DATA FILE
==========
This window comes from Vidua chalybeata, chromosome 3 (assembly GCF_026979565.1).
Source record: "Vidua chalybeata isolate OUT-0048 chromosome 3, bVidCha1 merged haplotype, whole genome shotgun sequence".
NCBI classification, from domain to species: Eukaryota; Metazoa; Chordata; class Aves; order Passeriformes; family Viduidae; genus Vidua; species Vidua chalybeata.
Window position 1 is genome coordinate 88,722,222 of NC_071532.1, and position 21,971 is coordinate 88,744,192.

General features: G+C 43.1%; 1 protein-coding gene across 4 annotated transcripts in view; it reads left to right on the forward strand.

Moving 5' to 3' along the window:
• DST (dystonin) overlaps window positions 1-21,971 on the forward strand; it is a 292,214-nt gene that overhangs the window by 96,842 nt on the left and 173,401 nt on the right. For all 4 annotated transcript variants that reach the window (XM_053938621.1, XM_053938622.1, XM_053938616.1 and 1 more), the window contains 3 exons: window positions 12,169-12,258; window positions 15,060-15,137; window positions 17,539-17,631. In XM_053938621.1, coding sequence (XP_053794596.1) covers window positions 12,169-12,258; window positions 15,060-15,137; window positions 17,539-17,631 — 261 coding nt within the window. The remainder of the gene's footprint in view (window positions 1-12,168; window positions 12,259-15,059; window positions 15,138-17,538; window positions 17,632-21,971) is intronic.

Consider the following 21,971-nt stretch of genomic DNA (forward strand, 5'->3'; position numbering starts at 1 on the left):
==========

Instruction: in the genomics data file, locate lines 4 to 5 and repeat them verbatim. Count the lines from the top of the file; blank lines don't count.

Window position 1 is genome coordinate 88,722,222 of NC_071532.1, and position 21,971 is coordinate 88,744,192.

General features: G+C 43.1%; 1 protein-coding gene across 4 annotated transcripts in view; it reads left to right on the forward strand.